Dear Rabbi Fried,

I was very touched by a picture posted on AOL this week, showing a hooded African American man who had fallen asleep on the shoulder of a yarmulke-clad Jewish man on a New York subway. The picture went viral as many saw it as a restoration of real humanity in a place we all least expect to see it, and it was one of the rare instances when something nice actually makes it to the news! Was this religious Jew’s action (or inaction, by not moving and letting the man sleep on his shoulder) based on a teaching of Judaism, and if so which sources?


Dear Melissa,

Thanks for the tip! I looked up the picture and accompanying comments and was also very moved by that scene and what it represents. That Jewish man said just the right thing when asked what motivated him to allow the other man to continue sleeping. It had nothing to do with race or him thinking about any rationale; it was simply a case of another human being who was tired, and he had a shoulder to provide.  This is a case of an observant Jew who has so internalized the teachings of Judaism, and gets the “big picture” that our heritage represents, that he did not need to give any thought whether or not to help another human being…it was obvious!

Many of the mitzvos of the Torah only apply from Jew to fellow Jew, such as the mitzvah to love your neighbor as yourself. The Hebrew word “rey’echa,” which is often translated as “thy neighbor,” connotes a more beloved, family feeling, technically applying only to fellow Jews who are family. This mitzvah, however, together with the other mitzvos of the Torah, is intended to go far beyond its technical nature. The fulfillment of the mitzvos, together with service of G-d, is meant to refine our character and mold an individual with sterling traits which will be exercised across the board, in dealing with Jews and gentiles alike. The sum total of Torah teachings would instruct us to identify the “image of G-d” inherent in all people and deal with them with the utmost respect and integrity, as well as reaching out to them with a helping hand. This is implicit in the mitzvah of “Kiddush HaShem,” the far-reaching mitzvah of sanctifying the name of G-d in all we do, which forms the underpinnings of the mitzvah system. This is further implied in our mission as an “Ohr L’amim,” a “light unto the nations.” The way we act to others should be the paradigm modeled by all those around us.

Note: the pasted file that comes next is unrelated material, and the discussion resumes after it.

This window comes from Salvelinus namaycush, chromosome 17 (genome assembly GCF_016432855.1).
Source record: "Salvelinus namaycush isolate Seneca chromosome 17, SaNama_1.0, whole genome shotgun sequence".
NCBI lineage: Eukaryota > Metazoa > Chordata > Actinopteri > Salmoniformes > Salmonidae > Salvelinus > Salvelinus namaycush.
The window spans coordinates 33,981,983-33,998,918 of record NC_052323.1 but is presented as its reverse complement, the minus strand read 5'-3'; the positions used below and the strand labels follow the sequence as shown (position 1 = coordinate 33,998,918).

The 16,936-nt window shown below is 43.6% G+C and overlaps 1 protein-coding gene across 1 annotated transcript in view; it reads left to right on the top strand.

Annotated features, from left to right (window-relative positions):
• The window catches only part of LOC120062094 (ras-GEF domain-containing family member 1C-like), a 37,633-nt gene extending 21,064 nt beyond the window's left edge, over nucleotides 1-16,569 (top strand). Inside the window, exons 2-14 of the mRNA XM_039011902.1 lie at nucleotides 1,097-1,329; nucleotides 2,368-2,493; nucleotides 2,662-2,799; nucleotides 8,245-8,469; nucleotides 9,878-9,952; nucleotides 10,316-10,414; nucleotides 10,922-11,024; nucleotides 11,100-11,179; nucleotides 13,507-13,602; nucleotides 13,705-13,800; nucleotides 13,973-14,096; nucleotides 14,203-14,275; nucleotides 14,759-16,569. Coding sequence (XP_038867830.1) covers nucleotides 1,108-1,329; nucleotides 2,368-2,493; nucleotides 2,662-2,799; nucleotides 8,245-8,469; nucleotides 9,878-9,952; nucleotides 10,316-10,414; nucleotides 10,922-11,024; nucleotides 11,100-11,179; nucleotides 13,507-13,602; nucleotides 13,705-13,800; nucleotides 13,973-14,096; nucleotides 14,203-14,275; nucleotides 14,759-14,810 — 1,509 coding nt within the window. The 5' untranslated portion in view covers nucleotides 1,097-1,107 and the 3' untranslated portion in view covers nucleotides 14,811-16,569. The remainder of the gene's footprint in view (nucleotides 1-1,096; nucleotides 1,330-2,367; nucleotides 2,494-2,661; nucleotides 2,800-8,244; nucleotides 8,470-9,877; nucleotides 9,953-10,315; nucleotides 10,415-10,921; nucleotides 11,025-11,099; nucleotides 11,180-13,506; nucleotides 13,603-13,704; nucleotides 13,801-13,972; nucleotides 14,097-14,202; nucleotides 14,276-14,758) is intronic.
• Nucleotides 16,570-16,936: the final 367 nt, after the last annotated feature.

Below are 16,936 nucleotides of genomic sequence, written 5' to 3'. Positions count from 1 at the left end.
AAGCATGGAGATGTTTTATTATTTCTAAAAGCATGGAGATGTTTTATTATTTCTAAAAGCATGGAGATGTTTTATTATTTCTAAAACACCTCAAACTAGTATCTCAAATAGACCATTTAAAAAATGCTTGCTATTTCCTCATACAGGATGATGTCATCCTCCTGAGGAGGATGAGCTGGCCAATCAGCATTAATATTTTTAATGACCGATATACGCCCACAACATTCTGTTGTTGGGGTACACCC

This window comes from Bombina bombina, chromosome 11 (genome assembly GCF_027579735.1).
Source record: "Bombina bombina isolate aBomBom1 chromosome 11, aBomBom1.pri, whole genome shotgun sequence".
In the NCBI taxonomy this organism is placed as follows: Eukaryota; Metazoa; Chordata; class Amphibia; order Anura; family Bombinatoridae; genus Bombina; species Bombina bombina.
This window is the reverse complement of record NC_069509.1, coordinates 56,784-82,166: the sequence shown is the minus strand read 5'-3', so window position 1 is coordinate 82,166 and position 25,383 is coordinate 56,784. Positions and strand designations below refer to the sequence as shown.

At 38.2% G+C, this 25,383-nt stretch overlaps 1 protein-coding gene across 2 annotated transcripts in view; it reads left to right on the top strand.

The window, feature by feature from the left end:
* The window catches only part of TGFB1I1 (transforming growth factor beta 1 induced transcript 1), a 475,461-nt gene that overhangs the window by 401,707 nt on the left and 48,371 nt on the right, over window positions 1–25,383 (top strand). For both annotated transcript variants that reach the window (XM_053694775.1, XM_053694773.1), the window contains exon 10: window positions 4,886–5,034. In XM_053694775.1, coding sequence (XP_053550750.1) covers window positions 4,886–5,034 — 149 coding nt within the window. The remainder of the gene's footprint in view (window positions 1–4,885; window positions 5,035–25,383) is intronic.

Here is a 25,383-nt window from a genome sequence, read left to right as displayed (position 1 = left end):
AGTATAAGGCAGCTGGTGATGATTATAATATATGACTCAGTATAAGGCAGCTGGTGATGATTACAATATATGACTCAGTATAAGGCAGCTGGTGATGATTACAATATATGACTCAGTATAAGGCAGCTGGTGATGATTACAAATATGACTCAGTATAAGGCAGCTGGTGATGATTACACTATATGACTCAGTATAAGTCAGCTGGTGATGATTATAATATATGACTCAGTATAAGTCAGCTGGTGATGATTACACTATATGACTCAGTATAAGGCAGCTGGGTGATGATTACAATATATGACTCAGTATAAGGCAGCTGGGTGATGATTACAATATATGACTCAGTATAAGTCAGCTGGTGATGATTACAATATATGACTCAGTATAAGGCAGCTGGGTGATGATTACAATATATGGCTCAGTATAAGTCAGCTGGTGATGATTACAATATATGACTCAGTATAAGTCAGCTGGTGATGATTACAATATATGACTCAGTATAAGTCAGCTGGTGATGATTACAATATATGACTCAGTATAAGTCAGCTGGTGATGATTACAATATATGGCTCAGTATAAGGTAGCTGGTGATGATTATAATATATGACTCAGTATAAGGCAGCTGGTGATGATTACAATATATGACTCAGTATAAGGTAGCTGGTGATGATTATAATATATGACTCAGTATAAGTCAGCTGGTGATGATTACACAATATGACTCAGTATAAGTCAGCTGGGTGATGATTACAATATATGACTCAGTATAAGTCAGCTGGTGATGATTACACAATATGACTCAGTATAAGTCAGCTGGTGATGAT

If you ever see an “observant” Jew who deals with others in a less than respectful way or dishonestly with others (sadly, there are examples of this), it is not a flaw in the system itself. His or her actions, rather, reveal that that individual only performed mitzvos by rote or as a societal nicety, but never internalized their message. By not seeing the big picture they missed the boat.

Rabbi Nissan Alpert, a venerated student of Rabbi Moshe Feinstein, was once walking in Manhattan with a student when he came across a very heavy, drunken man who had collapsed in a sewer ditch and remained sleeping there. He went to great efforts to help the man get himself up and be moved to a more respectable area of the sidewalk to use as his abode. After leaving, the student asked why the rabbi would put so much effort into the respect of a person who obviously had lost all respect for himself. The rabbi, surprised at the question, exclaimed, “he’s also a tzelem Elokim!!” (created in the image of G-d). 

It was said about the observant man on the subway by those watching, that when his seatmate fell asleep on his shoulder he didn’t as much as even flinch for a moment. May we all internalize our Judaism to the extent that to be a “mentch” is so completely natural that we wear it on our sleeve (or our shoulder)!


Rabbi Yerachmiel Fried

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